Tag Archives: Tamanas Kyriakos (Ταμανάς Κυριάκος)

Archibishop Kyprianos (Αρχιεπίσκοπος Κυπριανός) bust and memorial

Προτομή Αρχιεπισκόπου Κυπριανού (2)n Προτομή Αρχιεπισκόπου Κυπριανού (3)n Προτομή Αρχιεπισκόπου Κυπριανού (4)n Προτομή Αρχιεπισκόπου Κυπριανούn

Artists: Andreas Savvides (the bust), Kyriakos Tamanas (the mosaic)

Location: Kampia-Machaira road. Nicosia district.

Dimensions: 102 cm x 74 cm x 93 cm

Category: Cypriot Church

Photography: Evangelia Matthopoulou

The initiative for the memorial was taken in 2005 by Kampia Community Committee and “Archbishop Kyprianos” Community Library.

Kyprianos’ bust is flanked by a commemorative wall decorated with mosaics that explicitly state the crucial role Cypriot Church has in the country’s history. Despite the numerous invasions and occupations Cyprus has withstood throughout history, the feeling of ellinikótita (greekness) summarizes the Greek Orthodox ideals. Because of the protective role of the Cypriot Orthodox Church since the late 12th century to secure the inner cohesion of the Greek speaking orthodox population, the cultural identity is identified with the national identity and remains intact.

Selected sources:
~ Φιλελεύθερος (Fileleftheros), April 2, 1987, p. 2.


Archbishop Makarios III (Αρχιεπίσκοπος Μακάριος Γ’) statue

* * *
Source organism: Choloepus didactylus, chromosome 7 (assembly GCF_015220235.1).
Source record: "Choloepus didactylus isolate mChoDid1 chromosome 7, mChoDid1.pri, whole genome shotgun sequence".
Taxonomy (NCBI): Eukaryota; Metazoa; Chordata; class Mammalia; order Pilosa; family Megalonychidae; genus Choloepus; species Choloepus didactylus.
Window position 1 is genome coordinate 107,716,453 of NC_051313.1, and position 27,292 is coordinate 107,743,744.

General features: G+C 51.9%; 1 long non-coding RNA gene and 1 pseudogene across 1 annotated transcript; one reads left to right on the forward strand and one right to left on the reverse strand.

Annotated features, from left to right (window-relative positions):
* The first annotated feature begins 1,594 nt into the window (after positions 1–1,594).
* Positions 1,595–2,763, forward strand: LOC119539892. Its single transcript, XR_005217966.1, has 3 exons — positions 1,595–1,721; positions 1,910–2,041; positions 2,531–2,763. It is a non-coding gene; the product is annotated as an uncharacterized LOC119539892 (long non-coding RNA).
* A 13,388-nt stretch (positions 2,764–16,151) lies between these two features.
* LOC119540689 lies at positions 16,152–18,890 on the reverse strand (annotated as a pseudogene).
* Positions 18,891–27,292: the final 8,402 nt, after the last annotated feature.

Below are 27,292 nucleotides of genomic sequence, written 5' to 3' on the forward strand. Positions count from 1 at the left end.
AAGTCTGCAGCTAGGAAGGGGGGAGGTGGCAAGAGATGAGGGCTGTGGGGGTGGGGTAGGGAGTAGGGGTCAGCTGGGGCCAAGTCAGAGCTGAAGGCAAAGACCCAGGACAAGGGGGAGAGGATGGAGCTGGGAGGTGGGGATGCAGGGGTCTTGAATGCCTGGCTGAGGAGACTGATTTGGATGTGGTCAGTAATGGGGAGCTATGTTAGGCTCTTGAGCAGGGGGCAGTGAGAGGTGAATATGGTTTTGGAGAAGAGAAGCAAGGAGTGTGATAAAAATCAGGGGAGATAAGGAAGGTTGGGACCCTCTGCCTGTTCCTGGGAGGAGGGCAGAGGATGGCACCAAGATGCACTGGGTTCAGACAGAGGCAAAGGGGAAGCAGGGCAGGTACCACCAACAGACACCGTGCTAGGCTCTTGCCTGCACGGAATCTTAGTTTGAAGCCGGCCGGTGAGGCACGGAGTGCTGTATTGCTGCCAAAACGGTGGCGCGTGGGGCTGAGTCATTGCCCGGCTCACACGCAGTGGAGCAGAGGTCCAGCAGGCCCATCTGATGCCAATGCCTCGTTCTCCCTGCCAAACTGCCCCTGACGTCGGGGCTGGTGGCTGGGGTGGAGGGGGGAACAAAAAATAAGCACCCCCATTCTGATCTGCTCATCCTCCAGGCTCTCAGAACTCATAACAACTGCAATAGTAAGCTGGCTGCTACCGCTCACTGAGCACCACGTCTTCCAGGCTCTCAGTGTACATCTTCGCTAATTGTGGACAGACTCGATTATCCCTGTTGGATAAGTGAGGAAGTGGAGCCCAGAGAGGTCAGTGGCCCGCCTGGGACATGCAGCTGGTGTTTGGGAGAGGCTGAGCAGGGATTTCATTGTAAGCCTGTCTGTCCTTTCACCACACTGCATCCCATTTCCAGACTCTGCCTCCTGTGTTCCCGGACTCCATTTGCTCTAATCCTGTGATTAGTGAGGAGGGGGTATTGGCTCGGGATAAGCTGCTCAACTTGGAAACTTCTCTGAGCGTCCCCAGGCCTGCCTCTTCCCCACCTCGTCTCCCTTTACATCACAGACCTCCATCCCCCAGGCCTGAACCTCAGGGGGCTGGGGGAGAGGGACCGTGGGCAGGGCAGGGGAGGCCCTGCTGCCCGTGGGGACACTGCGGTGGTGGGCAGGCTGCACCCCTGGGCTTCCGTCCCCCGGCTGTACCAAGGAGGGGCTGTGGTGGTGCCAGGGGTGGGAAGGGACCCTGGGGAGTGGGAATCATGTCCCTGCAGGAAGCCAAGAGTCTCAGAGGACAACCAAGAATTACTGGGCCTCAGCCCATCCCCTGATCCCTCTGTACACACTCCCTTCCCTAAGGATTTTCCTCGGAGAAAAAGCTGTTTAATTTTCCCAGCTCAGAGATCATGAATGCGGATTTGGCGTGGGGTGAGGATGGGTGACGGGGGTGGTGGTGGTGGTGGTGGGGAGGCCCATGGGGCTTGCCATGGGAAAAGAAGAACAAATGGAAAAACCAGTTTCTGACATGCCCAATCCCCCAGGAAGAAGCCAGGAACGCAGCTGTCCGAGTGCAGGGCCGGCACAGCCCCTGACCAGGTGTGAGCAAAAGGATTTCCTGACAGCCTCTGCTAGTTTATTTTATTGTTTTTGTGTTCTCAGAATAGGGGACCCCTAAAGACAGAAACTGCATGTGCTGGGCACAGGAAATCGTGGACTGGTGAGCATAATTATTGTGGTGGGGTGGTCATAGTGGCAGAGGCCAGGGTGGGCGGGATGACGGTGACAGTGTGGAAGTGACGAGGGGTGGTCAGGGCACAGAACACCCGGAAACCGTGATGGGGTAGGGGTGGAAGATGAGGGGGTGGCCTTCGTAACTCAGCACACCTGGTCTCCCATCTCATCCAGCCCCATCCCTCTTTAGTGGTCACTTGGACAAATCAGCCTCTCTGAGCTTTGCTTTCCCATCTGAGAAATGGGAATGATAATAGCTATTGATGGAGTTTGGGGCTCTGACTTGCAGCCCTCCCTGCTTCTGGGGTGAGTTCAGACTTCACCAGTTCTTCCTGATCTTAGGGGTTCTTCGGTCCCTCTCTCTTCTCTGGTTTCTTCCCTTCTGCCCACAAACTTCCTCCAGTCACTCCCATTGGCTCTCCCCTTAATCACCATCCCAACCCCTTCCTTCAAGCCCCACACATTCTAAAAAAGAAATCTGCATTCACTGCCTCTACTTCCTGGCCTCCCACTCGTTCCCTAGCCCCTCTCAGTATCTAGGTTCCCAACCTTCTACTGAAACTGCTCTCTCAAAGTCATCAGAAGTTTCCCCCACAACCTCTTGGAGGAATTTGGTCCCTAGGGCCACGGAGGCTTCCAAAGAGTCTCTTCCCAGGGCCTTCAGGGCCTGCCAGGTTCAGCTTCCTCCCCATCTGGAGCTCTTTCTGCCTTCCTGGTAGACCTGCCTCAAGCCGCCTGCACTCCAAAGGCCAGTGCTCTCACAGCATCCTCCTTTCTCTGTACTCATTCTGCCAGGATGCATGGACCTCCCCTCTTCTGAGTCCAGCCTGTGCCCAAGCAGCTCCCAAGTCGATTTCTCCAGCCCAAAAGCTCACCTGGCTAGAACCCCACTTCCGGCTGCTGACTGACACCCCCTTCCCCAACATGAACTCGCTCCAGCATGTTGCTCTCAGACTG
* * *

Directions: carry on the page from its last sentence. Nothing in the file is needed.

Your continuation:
OLYMPUS DIGITAL CAMERA OLYMPUS DIGITAL CAMERA Ανδριάντας Μακαρίου (7)n Ανδριάντας Μακαρίου (10)n

Artists: Nikolaos Kotziamanis (the statue), Kyriakos Tamanas (the mosaics)

Location: Archbishop Makarios III Avenue, Akaki village. Nicosia district

Dimensions: 3.65 meters

Category: Cypriot Church, EOKA 1955-59, Public Figures

Photography: Evangelia Matthopoulou

Makarios’ III statue, standing on a pedestal, is symmetrically flagged by two mosaic walls behind him. The inscription “Peoples who want to live, and who fight to live, do not perish” («Δεν χάνονται οι λαοί που θέλουν να ζήσουν και αγωνίζονται να ζήσουν») specifies in an eloquent way the visual descriptions of the mosaic panels. Both of them narrate in a fragmented synthesis the suffering of the Cypriot people, the wailing and mourning of the mothers and wives, and the despair of the soldiers. The wires and the prison bars create further emotionally charged connotations, adding symbolic value to the pictures. 

The memorial was commissioned by the expatriates from Akaki leaving in London, the Kykkos monastery, the Cypriot government, the Cypriot Archdiocese, and Akaki community. The unveiling took place on October 19th 1986. 

Selected sources:
~ Σημερινή (Simerini), October 19, 1986, p. 20.
~ Φιλελεύθερος, (Fileleftheros), October 19, 1986, p. 1.